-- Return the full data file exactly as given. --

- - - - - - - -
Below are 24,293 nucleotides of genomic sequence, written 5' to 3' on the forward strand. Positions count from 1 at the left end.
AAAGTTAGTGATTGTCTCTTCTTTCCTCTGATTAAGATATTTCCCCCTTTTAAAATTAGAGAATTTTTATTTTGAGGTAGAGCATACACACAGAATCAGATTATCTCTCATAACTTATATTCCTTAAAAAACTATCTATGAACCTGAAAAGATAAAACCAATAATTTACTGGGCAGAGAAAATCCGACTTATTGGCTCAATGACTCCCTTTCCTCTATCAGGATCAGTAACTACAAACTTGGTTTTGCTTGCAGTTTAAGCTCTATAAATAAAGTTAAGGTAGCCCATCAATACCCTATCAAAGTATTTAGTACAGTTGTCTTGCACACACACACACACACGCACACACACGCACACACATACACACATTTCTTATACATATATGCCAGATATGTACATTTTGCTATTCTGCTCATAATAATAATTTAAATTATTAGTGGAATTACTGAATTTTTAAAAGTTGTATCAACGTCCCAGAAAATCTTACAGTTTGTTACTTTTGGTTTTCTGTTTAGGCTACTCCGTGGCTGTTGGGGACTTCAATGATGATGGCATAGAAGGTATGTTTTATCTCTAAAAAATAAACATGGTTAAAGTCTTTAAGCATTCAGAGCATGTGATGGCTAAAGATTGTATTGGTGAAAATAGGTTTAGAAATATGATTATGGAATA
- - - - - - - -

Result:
Below are 24,293 nucleotides of genomic sequence, written 5' to 3' on the forward strand. Positions count from 1 at the left end.
AAAGTTAGTGATTGTCTCTTCTTTCCTCTGATTAAGATATTTCCCCCTTTTAAAATTAGAGAATTTTTATTTTGAGGTAGAGCATACACACAGAATCAGATTATCTCTCATAACTTATATTCCTTAAAAAACTATCTATGAACCTGAAAAGATAAAACCAATAATTTACTGGGCAGAGAAAATCCGACTTATTGGCTCAATGACTCCCTTTCCTCTATCAGGATCAGTAACTACAAACTTGGTTTTGCTTGCAGTTTAAGCTCTATAAATAAAGTTAAGGTAGCCCATCAATACCCTATCAAAGTATTTAGTACAGTTGTCTTGCACACACACACACACACGCACACACACGCACACACATACACACATTTCTTATACATATATGCCAGATATGTACATTTTGCTATTCTGCTCATAATAATAATTTAAATTATTAGTGGAATTACTGAATTTTTAAAAGTTGTATCAACGTCCCAGAAAATCTTACAGTTTGTTACTTTTGGTTTTCTGTTTAGGCTACTCCGTGGCTGTTGGGGACTTCAATGATGATGGCATAGAAGGTATGTTTTATCTCTAAAAAATAAACATGGTTAAAGTCTTTAAGCATTCAGAGCATGTGATGGCTAAAGATTGTATTGGTGAAAATAGGTTTAGAAATATGATTATGGAATA